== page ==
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Newspapers

The badge at left was issued by the Guangxi Daily, and has the obverse inscription, "Newspapers should not be closed, they should be open to the masses", in Mao's distinctive handwriting.

In January 1958 Mao had spent a day as editor of the Guangxi Daily, and he published an open letter to the Guangxi Party Committee on Newspapers in which he commented that newspapers "will help to organize, encourage, stimulate, criticize, and promote the work of all the people in a province.”

 

h. 29mm  w. 20mm   2.7g

The badge at right was issued by the Xinhua Daily, the oldest communist newspaper in China founded in 1938 by a group of revolutionaries that included Zhou Enlai, and since 1952 the official newspaper of the Jiangsu Provincial Committee. The badge commemorates the first anniversary of the newspaper's "regeneration". Given the date of this event, 9th January 1967, it seems likely that this regeneration was the result of a power seizure associated with the January Storm.

guangxi daily

The power of the press was a key feature of the Cultural Revolution. The pages of the "nationals" - People's Daily and Liberation Daily - were eagerly (or apprehensively) scanned for the latest directives and official commentary. The provincial papers interpreted these in line with local conditions, while Red Guards and rebel factions maintained shadow news-gathering networks and published numerous newspapers that had extremely limited circulations.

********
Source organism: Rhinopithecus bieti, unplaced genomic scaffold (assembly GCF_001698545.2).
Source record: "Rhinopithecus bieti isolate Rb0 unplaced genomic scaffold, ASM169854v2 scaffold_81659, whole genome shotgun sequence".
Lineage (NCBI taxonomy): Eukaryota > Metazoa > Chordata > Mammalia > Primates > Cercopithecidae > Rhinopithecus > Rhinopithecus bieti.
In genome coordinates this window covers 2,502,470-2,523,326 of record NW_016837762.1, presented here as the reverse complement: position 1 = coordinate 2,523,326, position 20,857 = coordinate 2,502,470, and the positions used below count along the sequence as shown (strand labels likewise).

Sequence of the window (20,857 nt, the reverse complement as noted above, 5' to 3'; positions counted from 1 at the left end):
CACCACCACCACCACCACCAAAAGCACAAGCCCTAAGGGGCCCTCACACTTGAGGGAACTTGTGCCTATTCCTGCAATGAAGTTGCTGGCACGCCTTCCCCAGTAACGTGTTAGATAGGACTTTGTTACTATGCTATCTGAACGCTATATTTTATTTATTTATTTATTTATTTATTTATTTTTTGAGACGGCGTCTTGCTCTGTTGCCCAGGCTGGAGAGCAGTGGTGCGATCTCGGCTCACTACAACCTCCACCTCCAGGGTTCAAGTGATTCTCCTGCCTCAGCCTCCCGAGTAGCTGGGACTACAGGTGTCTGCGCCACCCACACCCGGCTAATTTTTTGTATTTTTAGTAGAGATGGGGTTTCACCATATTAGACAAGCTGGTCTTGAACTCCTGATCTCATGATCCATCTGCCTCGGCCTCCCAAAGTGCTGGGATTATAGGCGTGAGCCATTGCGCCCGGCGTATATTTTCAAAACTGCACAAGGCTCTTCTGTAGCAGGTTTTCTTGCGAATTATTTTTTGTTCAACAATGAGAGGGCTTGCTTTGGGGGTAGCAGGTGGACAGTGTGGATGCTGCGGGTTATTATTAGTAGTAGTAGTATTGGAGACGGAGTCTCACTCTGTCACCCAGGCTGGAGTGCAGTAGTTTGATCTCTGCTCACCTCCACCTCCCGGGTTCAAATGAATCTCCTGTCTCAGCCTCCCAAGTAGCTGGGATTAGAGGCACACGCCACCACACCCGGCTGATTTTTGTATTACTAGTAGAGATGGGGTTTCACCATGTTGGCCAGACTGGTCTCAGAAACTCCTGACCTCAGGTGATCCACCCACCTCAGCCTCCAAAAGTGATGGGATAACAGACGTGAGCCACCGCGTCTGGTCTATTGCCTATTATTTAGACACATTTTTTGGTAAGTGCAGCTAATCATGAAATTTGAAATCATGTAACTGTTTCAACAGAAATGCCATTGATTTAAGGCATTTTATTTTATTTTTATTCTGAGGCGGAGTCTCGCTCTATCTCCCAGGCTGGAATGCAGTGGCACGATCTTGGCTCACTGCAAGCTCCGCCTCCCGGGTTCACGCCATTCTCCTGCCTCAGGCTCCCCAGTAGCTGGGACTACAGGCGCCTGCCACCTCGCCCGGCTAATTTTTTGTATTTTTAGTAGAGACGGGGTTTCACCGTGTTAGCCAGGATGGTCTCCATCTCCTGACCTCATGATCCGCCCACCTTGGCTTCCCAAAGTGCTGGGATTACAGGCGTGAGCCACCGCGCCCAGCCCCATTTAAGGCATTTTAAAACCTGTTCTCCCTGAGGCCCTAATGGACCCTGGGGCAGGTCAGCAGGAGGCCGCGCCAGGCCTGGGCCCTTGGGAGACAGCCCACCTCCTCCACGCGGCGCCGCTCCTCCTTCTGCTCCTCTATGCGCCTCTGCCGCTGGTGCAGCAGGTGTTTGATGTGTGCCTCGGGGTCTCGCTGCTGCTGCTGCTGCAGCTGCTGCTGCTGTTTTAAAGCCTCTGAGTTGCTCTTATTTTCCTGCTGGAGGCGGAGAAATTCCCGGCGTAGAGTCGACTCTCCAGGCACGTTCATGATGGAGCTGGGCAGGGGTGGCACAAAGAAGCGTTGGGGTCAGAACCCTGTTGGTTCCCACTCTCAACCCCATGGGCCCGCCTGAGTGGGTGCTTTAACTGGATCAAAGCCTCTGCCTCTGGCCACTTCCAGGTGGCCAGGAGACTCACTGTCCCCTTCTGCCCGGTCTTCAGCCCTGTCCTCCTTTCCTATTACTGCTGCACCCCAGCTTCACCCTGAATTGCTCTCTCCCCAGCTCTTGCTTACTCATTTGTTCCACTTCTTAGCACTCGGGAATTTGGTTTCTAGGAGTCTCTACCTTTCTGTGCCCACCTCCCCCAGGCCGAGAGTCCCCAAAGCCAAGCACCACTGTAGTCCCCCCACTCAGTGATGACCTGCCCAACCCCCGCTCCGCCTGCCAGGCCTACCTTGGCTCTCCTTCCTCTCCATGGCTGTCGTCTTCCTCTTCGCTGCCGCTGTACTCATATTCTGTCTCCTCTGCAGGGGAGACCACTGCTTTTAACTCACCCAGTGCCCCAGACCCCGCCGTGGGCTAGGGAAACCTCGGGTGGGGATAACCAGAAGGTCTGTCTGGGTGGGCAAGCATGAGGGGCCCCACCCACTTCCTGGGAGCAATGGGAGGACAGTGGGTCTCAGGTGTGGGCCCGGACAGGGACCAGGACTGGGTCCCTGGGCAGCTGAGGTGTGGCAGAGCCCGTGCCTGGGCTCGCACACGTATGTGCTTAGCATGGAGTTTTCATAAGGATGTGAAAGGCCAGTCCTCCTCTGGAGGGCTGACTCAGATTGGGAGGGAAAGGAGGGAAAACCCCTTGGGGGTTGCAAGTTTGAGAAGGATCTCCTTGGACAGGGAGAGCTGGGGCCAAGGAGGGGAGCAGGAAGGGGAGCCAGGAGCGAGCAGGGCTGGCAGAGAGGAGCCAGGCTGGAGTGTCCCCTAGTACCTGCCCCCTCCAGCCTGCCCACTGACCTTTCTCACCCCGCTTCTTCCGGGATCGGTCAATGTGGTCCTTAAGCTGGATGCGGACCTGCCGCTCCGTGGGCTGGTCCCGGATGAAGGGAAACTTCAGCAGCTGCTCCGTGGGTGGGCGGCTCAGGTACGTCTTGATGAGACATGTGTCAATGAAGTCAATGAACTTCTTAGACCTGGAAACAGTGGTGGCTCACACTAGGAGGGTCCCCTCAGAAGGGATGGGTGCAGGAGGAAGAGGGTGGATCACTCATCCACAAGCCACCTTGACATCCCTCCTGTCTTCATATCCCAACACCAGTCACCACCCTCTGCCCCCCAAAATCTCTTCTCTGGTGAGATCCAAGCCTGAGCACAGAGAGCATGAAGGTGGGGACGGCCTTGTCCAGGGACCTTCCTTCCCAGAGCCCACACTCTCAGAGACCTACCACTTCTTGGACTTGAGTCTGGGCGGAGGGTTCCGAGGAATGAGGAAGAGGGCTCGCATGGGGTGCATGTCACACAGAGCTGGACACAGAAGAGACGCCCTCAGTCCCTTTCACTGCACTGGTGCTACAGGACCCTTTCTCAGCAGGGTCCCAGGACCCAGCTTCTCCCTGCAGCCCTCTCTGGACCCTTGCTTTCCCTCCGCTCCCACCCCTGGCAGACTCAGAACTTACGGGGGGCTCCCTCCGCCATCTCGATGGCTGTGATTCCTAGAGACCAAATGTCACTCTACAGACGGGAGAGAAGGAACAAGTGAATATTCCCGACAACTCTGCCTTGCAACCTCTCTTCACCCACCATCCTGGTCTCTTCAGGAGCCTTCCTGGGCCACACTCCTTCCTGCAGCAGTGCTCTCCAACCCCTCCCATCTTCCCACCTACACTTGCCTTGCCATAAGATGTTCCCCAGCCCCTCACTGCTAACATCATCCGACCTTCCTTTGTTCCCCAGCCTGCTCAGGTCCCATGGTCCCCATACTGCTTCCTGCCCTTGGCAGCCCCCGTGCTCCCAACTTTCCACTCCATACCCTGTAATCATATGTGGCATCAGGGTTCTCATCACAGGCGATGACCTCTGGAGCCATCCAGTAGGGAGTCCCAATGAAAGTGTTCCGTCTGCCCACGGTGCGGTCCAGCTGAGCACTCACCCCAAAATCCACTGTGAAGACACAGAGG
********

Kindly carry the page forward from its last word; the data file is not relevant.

screed 2 screed 1 P1060291

43mm   6.9g

50mm   12.5g

h. 57mm  w. 51mm   14.0g

“Our newspapers should reprint Red Guard articles. They are very well written whereas our stuff is utterly lifeless.”

Comment, attributed to Mao, at a meeting of the Central Cultural Revolution Group, 9th January 1967

The two badges below are inscribed with a directive from Lin Biao, perhaps issued in response to Mao's comment:

"Promote Mao Zedong Thought. Make newspapers according to Mao Zedong Newspaper-making Thought".

Note the newspaper layout grid beneath the pen

Despite the profusion of paper in the big towns and cities, newspapers were in relatively short supply in the countryside (where literacy rates were at their lowest) and usually arrived days or even weeks after publication. Many farm-workers, and the work-teams mobilised to work on projects in remote places, had newspapers read out to them over a local loudspeaker system. This method was especially important in ethnic minority areas where the announcer would translate Chinese newspapers.

See also: Broadcasting

 

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newspaper